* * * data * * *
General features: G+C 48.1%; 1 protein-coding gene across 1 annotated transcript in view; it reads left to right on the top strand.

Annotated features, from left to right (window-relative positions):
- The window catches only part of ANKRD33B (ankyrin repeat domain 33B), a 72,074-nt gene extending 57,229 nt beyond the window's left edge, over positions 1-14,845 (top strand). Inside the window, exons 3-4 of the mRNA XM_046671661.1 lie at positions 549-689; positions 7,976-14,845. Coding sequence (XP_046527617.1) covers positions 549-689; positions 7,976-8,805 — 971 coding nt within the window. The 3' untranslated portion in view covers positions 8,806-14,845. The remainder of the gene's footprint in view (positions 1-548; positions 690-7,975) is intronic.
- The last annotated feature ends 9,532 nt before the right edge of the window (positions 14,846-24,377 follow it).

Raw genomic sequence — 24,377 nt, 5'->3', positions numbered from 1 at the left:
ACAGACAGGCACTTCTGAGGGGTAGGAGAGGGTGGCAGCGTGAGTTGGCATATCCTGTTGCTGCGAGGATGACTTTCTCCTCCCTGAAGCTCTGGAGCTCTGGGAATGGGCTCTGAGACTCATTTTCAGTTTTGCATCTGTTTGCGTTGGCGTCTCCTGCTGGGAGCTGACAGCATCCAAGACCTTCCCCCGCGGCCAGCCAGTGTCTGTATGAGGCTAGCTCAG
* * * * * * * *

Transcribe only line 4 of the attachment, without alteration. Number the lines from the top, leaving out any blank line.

- The last annotated feature ends 9,532 nt before the right edge of the window (positions 14,846-24,377 follow it).